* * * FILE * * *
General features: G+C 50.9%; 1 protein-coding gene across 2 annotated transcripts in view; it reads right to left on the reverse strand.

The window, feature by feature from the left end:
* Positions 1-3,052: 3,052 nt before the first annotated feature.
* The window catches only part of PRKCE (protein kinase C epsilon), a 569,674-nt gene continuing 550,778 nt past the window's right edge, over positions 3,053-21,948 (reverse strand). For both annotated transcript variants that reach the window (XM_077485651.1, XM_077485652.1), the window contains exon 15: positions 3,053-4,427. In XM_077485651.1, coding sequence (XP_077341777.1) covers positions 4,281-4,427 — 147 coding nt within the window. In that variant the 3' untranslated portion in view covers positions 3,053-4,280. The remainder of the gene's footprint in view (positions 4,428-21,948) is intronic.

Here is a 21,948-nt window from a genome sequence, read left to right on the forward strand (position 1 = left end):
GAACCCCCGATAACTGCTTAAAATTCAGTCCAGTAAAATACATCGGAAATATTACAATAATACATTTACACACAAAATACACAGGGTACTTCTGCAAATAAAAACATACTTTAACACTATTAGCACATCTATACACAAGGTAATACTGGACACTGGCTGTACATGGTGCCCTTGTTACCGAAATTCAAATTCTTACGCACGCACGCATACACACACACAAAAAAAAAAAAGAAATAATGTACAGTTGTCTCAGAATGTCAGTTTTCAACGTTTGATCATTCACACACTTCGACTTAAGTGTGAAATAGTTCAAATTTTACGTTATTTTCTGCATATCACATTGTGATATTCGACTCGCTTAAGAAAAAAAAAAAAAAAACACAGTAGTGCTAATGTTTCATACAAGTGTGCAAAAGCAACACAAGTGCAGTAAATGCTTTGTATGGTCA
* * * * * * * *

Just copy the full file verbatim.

General features: G+C 50.9%; 1 protein-coding gene across 2 annotated transcripts in view; it reads right to left on the reverse strand.

The window, feature by feature from the left end:
* Positions 1-3,052: 3,052 nt before the first annotated feature.
* The window catches only part of PRKCE (protein kinase C epsilon), a 569,674-nt gene continuing 550,778 nt past the window's right edge, over positions 3,053-21,948 (reverse strand). For both annotated transcript variants that reach the window (XM_077485651.1, XM_077485652.1), the window contains exon 15: positions 3,053-4,427. In XM_077485651.1, coding sequence (XP_077341777.1) covers positions 4,281-4,427 — 147 coding nt within the window. In that variant the 3' untranslated portion in view covers positions 3,053-4,280. The remainder of the gene's footprint in view (positions 4,428-21,948) is intronic.

Here is a 21,948-nt window from a genome sequence, read left to right on the forward strand (position 1 = left end):
GAACCCCCGATAACTGCTTAAAATTCAGTCCAGTAAAATACATCGGAAATATTACAATAATACATTTACACACAAAATACACAGGGTACTTCTGCAAATAAAAACATACTTTAACACTATTAGCACATCTATACACAAGGTAATACTGGACACTGGCTGTACATGGTGCCCTTGTTACCGAAATTCAAATTCTTACGCACGCACGCATACACACACACAAAAAAAAAAAAGAAATAATGTACAGTTGTCTCAGAATGTCAGTTTTCAACGTTTGATCATTCACACACTTCGACTTAAGTGTGAAATAGTTCAAATTTTACGTTATTTTCTGCATATCACATTGTGATATTCGACTCGCTTAAGAAAAAAAAAAAAAAAACACAGTAGTGCTAATGTTTCATACAAGTGTGCAAAAGCAACACAAGTGCAGTAAATGCTTTGTATGGTCA